It’s a framework that is still in alpha though, so of course I’m going to run into some issues (I suppose that generally happens when you use things that aren’t finished). Specifically, these are some issues I had:

  • Radio buttons weren’t behaving properly so I used segments instead (as I mentioned though, I was using a slightly outdated version of the framework so this may be fixed already)

  • Ionic 2 is currently in this limbo place where the native plugin integrations have been removed, but the replacement (which I assume to be Ionic Native) has not been added yet. This meant I had to use the standard Cordova syntax for plugins, which is still fine – just not as nice as the wrappers with promise support that we’re used to. This wasn’t really an issue for this app anyway as the only plugin I was doing any significant amount of work with was the SQLite Plugin, which the Ionic SqlStorage service still integrates with anyway.

  • Infinite scrolling for lists hasn’t been added yet. This is on the roadmap to be added but was something that I would have liked to include for this application. As a replacement, once you reach the end of the GIFs list you need to click ‘Load More…’. This isn’t a bad implementation by any means, infinite scrolling is just a little nicer.

I fully understand that I’m choosing to use alpha software so I’m not complaining about any of these things, it’s to be expected. However, for those of you thinking of creating your own Ionic 2 apps it might help to see some of the struggles I had.

Building with Cordova

I was pretty confident that I could build a solid Ionic 2 app given the features I had in mind, but one thing I hadn’t actually tried before was using Cordova to build an Ionic 2 application for iOS and Android.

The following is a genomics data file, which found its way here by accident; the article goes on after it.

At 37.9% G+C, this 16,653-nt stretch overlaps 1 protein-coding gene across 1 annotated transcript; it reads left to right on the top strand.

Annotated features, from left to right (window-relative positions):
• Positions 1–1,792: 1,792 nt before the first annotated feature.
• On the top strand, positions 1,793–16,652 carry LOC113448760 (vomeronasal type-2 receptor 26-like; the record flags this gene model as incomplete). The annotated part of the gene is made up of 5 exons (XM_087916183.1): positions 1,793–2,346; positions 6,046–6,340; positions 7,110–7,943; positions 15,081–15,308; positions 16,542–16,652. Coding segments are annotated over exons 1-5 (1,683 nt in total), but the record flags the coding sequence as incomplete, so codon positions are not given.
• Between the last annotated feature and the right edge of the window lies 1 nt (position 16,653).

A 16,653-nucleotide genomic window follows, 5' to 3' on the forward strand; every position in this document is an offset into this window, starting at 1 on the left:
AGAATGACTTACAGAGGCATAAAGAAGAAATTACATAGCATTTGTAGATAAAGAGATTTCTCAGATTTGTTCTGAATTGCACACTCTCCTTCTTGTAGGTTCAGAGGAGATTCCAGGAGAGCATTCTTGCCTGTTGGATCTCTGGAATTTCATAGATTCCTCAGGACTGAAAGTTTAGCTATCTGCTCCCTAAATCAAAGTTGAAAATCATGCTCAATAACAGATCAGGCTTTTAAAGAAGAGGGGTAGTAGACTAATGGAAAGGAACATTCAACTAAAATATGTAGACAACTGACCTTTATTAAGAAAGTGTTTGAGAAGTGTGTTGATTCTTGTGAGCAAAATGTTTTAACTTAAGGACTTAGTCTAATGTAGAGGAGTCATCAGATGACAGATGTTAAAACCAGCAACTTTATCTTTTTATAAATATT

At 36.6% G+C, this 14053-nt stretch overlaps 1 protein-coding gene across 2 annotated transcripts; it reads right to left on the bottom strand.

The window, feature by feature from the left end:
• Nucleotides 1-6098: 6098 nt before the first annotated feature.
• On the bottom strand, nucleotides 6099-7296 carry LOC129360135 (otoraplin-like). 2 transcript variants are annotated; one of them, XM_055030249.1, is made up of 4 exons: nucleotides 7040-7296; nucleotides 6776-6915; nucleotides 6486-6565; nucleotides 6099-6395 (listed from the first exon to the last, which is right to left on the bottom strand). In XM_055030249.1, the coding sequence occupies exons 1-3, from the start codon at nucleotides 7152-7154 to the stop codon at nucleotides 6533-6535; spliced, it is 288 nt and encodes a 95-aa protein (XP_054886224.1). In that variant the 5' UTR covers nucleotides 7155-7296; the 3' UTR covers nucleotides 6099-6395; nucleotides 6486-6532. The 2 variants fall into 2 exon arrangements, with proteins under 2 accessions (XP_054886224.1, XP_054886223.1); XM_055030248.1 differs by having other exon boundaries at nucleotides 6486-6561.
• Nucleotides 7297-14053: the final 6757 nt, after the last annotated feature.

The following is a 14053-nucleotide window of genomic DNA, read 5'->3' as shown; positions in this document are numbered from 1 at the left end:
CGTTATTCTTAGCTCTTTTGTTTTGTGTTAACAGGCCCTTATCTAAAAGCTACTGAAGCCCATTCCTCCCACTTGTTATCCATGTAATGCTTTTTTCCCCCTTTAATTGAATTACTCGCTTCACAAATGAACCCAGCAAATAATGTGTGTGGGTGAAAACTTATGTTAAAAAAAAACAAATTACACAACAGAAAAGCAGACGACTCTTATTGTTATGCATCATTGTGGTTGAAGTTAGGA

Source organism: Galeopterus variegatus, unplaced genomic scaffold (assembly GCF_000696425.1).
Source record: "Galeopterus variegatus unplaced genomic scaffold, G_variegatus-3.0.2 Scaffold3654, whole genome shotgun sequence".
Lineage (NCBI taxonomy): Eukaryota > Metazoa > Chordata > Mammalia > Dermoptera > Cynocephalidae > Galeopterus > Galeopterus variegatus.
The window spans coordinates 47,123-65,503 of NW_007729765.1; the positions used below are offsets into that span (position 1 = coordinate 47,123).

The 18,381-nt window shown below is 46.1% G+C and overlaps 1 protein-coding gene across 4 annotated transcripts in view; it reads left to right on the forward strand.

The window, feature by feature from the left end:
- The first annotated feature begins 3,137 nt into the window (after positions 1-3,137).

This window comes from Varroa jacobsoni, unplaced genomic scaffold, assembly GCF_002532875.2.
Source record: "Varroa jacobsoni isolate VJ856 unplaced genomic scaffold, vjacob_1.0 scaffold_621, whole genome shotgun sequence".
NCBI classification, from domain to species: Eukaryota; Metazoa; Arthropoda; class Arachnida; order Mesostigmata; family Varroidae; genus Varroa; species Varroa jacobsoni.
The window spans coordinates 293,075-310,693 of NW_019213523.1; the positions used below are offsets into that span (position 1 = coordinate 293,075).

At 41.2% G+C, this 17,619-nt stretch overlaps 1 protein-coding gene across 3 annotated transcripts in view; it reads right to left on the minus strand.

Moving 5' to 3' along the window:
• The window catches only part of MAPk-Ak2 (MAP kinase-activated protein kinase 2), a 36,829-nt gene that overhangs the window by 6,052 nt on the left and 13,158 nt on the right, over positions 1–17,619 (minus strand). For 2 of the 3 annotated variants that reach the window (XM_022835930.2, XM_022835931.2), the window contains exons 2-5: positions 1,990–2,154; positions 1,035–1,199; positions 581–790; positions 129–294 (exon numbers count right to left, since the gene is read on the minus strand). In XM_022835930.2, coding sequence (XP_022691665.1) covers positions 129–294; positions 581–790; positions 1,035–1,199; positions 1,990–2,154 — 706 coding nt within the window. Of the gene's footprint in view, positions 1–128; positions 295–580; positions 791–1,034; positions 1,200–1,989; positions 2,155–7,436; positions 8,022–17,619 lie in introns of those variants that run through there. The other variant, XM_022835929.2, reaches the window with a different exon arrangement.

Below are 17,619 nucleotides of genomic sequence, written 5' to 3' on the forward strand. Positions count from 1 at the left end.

Given all the changes to the framework and that the Ionic team aren’t expecting people to be creating production builds now I was a little worried about how the build process would go. But there was no difference between building with Ionic 1 and Ionic 2, you just need to run the normal:

ionic build ios


ionic build android

commands and your application will be built as expected. The ionic resources command still even works fine in Ionic 2 applications.

One issue I haven’t approached yet is that of minification. I assume this build process will just pack everything in the www folder into the final application build, but ideally it’d be better to only include the necessary files rather than the entire app folder as well. I’ve written about some strategies for minifying an Ionic application for production previously, but this would need to be modified pretty extensively to work with Ionic 2.

I may approach this issue in the near future, but I’ll wait to see what the Ionic team does – it’d be great if the build command automatically handled minification.

UPDATE: Since initially writing this the structure of Ionic 2 apps has changed, which basically solves the issue I mentioned above. The app folder now sits outside of the www folder, and only the bundled Javascript file and other resources are contained inside of the www folder – not the entire source code in the app folder.


Overall, the experience building this application was really smooth and enjoyable. There hasn’t really been any changes to the build process for creating Cordova application with Ionic so there’s nothing really new to learn there – everything should just work the way you remember it.

Please don’t consider this post as an endorsement for using Ionic 2 to build apps now, my advice would still be wait for a stable release before building production applications with Ionic 2. I would definitely recommend building some apps for fun with Ionic 2 now though.

If it is given proper consideration and you fully understand the risks associated with using alpha software to build production applications then I wouldn’t completely rule out the idea of building with Ionic 2 now – because for the most part, it works. As I’ve mentioned, Ionic 2 is reasonably stable already (in the sense that any particular version of the alpha mostly works) – and Angular 2 has already reached beta, but it is still changing a lot. You’ll have to rewrite parts of your application a lot as the framework is updated, but if you’re open to doing this and you’ve weighed the risks for your specific purpose, it may be a viable option.

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PS: I’ve actually just finished another Ionic 2 app which I will also be releasing soon, I’ll tell you more about that later.